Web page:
I’m bringing back an article we published a few years ago about false earnings claims. I love these videos of sales directors lying about how much money is made in Mary Kay. The false earnings claims are so rampant because that is the top way women are recruited into Mary Kay. It’s all about the money.
Below is Mary Kay sales director Rachael Bullock falsely claiming that MK consultants make $5,000 to $25,000 per year, sales directors make $5,000 to $25,000 per month (which calculates to $60,000 to $300,000 per year), and national sales directors make $5,000 to $25,000 per week (which calculates to $260,000 to $1.3 million per year).
Then we have Mary Kay sales director Kelly Brock falsely claiming that Mary Kay consultants make $2,000 to $25,000 per year (she even says that is a national average to make it sound official). She says that sales directors make $2,000 to $2,500 per month (which calculates to $24,000 to $300,000 per year), and national sales directors make $25,000 to $100,000 per month (which calculates to $360,000 to $1.2 million per year).
Do you see anything wrong with the claims these women are making? Why are there differences in the numbers? Because they are completely fabricated.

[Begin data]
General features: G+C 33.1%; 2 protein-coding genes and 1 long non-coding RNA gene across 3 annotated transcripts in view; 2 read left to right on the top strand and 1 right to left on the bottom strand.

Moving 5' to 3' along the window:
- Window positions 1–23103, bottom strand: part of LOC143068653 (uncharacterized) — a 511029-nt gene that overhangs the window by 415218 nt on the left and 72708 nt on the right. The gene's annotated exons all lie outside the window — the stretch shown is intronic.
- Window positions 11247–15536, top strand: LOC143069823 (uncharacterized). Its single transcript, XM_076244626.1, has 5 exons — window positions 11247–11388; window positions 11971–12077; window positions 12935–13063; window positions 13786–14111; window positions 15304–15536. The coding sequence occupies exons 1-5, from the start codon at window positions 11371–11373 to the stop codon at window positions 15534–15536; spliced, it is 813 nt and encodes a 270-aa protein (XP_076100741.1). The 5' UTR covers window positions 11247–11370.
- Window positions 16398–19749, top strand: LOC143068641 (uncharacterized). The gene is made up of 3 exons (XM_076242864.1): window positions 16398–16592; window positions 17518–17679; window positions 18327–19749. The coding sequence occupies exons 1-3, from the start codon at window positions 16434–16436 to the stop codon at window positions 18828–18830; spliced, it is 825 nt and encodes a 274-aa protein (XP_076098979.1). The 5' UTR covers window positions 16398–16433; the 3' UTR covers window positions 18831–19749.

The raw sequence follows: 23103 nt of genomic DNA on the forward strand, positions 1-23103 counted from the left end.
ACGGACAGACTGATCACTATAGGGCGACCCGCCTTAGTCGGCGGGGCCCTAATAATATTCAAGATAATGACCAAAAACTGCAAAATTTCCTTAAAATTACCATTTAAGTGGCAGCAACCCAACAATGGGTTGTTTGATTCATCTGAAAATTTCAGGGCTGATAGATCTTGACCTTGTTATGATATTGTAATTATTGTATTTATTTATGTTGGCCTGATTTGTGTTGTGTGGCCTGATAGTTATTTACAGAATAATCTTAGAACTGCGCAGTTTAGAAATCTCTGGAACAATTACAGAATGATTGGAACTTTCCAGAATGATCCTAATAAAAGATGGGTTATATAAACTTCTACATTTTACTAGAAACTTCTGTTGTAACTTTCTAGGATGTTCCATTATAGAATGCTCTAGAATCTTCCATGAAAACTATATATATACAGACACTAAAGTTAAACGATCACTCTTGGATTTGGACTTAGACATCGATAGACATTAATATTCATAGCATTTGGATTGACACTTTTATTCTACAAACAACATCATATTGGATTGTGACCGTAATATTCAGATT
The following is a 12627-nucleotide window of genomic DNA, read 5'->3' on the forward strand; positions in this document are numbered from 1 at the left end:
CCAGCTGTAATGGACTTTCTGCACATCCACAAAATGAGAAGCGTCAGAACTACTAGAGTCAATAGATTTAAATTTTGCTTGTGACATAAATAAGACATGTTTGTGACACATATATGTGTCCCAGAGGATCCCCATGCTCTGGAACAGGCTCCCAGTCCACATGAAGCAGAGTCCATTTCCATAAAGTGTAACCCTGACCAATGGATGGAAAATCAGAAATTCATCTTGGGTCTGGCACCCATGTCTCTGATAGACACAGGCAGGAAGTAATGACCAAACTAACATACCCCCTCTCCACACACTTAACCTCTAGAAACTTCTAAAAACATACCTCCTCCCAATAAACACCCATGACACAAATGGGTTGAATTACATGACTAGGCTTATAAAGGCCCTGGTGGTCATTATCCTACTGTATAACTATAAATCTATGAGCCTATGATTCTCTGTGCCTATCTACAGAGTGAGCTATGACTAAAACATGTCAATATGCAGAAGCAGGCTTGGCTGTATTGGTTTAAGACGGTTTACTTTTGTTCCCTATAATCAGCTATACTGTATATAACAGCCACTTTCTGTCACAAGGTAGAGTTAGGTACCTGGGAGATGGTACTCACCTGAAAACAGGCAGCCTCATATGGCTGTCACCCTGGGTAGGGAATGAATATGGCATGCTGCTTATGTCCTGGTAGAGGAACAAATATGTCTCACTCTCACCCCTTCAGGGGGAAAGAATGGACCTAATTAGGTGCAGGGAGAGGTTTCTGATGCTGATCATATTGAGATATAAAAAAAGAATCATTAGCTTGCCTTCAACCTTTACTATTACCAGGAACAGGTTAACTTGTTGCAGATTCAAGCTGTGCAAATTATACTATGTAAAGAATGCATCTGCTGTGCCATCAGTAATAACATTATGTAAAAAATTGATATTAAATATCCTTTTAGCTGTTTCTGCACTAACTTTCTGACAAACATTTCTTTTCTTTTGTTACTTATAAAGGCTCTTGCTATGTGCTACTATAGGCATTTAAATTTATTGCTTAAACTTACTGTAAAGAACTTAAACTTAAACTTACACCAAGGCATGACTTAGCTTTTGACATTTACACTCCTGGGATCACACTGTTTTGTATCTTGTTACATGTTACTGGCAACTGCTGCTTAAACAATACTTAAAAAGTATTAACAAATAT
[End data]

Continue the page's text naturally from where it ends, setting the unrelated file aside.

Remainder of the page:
The truth is that that 99% of people lose money in MLM, and very little product is actually sold to real customers (scroll down to “Why Retailing Does Not Occur”). We have discussed over and over and over and over again how little product is actually sold, which means that consultants are not profiting.
And sales directors? The sad truth is that most make about minimum wage. There are about 9,000 sales directors in the United States, out of about 500,000 total consultants. The upper level of those sales directors (about 1,100 pink Cadillac drivers who make up about 0.002% –two tenths of one percent — of the US sales force), make about $30,000 to $40,000 per year. The next tier, “Premier Club” Mary Kay sales directors, who probably number about 2,000, make about $15,000 to $20,000 per year. The rest of the sales directors, about 7,000 of them, are at minimum wage at best.
And the national sales directors? Some are making big money. But many of them are not making an “executive income,” even after more than 20 years in the business. It got so bad that Mary Kay stopped publishing all of the incomes for the national sales directors, and now only publishes the top incomes.
MLMs constantly push their “income opportunity.” But when it is pointed out how few people are actually making money in Mary Kay, the company is quick to say that no one really wants to profit anyway!